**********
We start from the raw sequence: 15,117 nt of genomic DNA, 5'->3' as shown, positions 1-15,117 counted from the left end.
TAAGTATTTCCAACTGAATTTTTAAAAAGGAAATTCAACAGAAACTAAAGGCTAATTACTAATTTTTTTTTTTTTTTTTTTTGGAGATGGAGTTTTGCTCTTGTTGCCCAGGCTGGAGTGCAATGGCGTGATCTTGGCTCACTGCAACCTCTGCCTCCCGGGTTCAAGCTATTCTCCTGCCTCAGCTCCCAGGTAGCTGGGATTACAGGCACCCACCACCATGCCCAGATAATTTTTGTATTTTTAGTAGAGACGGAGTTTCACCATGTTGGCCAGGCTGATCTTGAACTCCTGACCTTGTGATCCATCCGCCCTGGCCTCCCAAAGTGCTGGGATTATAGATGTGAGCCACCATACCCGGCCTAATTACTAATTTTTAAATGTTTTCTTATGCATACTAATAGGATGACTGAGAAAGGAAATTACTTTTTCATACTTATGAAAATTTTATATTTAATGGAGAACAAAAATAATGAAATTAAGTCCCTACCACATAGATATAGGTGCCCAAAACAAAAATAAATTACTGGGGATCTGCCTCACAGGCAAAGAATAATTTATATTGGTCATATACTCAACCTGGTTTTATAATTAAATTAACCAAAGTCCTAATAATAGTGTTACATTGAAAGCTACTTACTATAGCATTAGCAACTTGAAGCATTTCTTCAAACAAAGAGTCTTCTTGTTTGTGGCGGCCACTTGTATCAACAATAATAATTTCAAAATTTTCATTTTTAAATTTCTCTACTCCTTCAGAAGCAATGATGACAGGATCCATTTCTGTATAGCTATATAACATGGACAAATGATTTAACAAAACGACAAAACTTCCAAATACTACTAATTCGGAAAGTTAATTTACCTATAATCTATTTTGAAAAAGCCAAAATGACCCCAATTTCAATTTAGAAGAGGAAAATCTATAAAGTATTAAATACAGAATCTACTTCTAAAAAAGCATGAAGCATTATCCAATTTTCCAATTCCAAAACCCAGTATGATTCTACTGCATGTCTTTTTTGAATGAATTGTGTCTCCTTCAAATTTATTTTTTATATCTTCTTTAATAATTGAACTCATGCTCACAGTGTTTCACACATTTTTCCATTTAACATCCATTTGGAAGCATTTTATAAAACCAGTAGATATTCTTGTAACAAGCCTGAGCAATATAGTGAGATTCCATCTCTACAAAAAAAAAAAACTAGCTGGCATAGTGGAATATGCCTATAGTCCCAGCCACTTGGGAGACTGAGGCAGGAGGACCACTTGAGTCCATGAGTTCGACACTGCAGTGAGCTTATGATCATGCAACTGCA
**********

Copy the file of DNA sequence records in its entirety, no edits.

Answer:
We start from the raw sequence: 15,117 nt of genomic DNA, 5'->3' as shown, positions 1-15,117 counted from the left end.
TAAGTATTTCCAACTGAATTTTTAAAAAGGAAATTCAACAGAAACTAAAGGCTAATTACTAATTTTTTTTTTTTTTTTTTTTGGAGATGGAGTTTTGCTCTTGTTGCCCAGGCTGGAGTGCAATGGCGTGATCTTGGCTCACTGCAACCTCTGCCTCCCGGGTTCAAGCTATTCTCCTGCCTCAGCTCCCAGGTAGCTGGGATTACAGGCACCCACCACCATGCCCAGATAATTTTTGTATTTTTAGTAGAGACGGAGTTTCACCATGTTGGCCAGGCTGATCTTGAACTCCTGACCTTGTGATCCATCCGCCCTGGCCTCCCAAAGTGCTGGGATTATAGATGTGAGCCACCATACCCGGCCTAATTACTAATTTTTAAATGTTTTCTTATGCATACTAATAGGATGACTGAGAAAGGAAATTACTTTTTCATACTTATGAAAATTTTATATTTAATGGAGAACAAAAATAATGAAATTAAGTCCCTACCACATAGATATAGGTGCCCAAAACAAAAATAAATTACTGGGGATCTGCCTCACAGGCAAAGAATAATTTATATTGGTCATATACTCAACCTGGTTTTATAATTAAATTAACCAAAGTCCTAATAATAGTGTTACATTGAAAGCTACTTACTATAGCATTAGCAACTTGAAGCATTTCTTCAAACAAAGAGTCTTCTTGTTTGTGGCGGCCACTTGTATCAACAATAATAATTTCAAAATTTTCATTTTTAAATTTCTCTACTCCTTCAGAAGCAATGATGACAGGATCCATTTCTGTATAGCTATATAACATGGACAAATGATTTAACAAAACGACAAAACTTCCAAATACTACTAATTCGGAAAGTTAATTTACCTATAATCTATTTTGAAAAAGCCAAAATGACCCCAATTTCAATTTAGAAGAGGAAAATCTATAAAGTATTAAATACAGAATCTACTTCTAAAAAAGCATGAAGCATTATCCAATTTTCCAATTCCAAAACCCAGTATGATTCTACTGCATGTCTTTTTTGAATGAATTGTGTCTCCTTCAAATTTATTTTTTATATCTTCTTTAATAATTGAACTCATGCTCACAGTGTTTCACACATTTTTCCATTTAACATCCATTTGGAAGCATTTTATAAAACCAGTAGATATTCTTGTAACAAGCCTGAGCAATATAGTGAGATTCCATCTCTACAAAAAAAAAAAACTAGCTGGCATAGTGGAATATGCCTATAGTCCCAGCCACTTGGGAGACTGAGGCAGGAGGACCACTTGAGTCCATGAGTTCGACACTGCAGTGAGCTTATGATCATGCAACTGCA